The Biden administration criticized Beijing’s military drills near Taiwan this week as “provocative,” insisting it will continue helping the government in Taipei defend itself.
The US is worried about the Chinese activity, “which is destabilizing, risks miscalculations, and undermines regional peace and stability,” the National Security Council said in a statement on Tuesday.
“We will continue to assist Taiwan in maintaining a sufficient self-defense capability in line with our longstanding commitments and consistent with our one-China policy,” it added.
While the Taiwan issue continues to be a source of tension between China and the US, it doesn’t appear to be derailing recent efforts by the two sides to improve ties. US Secretary of State Antony Blinken is still scheduled to visit Beijing early in 2023 to follow up on a meeting between President Joe Biden and Chinese leader Xi Jinping on the sidelines of the Group of 20 summit in Indonesia in November.
China’s ambassador to the US, Qin Gang, hinted at the durability of relations in a commentary that appeared in The National Interest magazine on Monday.
“The differences between China and the United States—in history, culture, social system and development path—will most probably remain in 100 years,” wrote Qin, a top contender to become China’s next foreign minister.
“But as residents of the same world, we should and can listen to each other, narrow our gap in perceptions of the world, and explore a way to get along based on mutual respect, peaceful coexistence and win-win cooperation,” he added.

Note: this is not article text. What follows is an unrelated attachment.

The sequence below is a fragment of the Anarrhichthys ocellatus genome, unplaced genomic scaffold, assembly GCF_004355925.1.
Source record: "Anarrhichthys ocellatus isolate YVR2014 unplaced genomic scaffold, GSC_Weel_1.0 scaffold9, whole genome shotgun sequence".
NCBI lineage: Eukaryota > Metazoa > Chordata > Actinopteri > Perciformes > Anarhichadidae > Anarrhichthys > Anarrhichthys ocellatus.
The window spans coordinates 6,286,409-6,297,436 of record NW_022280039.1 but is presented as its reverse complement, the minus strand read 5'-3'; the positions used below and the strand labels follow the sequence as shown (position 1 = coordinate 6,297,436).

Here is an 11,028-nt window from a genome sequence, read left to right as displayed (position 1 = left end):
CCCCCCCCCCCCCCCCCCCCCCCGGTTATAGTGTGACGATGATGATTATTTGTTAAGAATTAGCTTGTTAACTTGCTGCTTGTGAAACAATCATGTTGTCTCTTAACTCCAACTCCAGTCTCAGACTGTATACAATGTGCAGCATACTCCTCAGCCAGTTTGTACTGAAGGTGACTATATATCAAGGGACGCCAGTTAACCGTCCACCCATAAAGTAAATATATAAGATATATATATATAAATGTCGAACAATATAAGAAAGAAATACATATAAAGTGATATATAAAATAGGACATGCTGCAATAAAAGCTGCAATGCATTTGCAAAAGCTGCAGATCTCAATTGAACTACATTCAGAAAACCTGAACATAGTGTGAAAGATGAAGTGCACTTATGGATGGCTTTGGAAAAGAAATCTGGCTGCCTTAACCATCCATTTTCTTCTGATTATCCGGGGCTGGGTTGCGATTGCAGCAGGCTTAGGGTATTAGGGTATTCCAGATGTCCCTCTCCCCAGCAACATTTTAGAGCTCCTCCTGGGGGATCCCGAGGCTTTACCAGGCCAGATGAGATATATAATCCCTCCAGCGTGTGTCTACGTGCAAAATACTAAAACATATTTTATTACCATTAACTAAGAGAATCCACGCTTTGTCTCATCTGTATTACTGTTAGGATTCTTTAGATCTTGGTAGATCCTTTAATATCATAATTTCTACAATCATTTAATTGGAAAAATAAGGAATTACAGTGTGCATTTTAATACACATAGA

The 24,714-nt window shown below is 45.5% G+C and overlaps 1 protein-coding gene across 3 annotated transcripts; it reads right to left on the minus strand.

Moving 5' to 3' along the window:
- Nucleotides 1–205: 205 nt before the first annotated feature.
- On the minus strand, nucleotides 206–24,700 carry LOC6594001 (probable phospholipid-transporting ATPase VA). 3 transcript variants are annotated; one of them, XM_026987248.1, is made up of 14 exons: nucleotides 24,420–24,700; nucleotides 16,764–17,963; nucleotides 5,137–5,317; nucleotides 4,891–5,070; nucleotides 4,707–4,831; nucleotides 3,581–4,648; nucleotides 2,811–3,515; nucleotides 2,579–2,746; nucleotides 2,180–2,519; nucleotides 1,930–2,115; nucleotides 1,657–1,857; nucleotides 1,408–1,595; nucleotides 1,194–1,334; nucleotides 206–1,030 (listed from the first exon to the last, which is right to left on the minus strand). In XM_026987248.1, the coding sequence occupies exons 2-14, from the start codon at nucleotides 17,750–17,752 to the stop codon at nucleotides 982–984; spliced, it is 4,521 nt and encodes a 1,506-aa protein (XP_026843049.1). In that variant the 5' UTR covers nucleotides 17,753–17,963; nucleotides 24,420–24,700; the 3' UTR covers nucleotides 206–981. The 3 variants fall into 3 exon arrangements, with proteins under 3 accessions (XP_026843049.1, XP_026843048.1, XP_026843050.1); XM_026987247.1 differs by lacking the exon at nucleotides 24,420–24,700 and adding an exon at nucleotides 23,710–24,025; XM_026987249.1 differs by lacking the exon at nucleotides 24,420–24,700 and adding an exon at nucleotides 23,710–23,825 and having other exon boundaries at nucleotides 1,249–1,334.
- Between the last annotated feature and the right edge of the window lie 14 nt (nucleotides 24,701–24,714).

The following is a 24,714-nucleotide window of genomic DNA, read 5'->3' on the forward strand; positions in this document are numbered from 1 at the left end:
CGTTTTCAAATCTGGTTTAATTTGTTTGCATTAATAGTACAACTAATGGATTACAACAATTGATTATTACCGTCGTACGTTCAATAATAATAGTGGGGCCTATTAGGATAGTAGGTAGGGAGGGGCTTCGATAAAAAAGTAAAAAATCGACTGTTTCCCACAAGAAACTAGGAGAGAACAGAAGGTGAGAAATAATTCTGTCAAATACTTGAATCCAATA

Earlier this week China held its largest military drills near Taiwan since unprecedented exercises that followed a trip to Taipei by House Speaker Nancy Pelosi in August. In the 24 hours to early Monday, China sent 71 warplanes toward the democratically run island that it has pledged to someday control—47 of them either across the median line in the Taiwan Strait or into Taiwan’s southwest air-defense identification zone.
China’s military said Sunday it conducted the drills in response to escalating “collusion and provocations” from Taiwan and the US.
Last week, US lawmakers agreed to a $1.7 trillion spending bill that included $2 billion in weapons funding for Taiwan. China’s Defense Ministry has blasted the US National Defense Authorization Act, which permits up to $10 billion in weapons sales to Taiwan, for playing up the China threat and interfering in the nation’s internal affairs.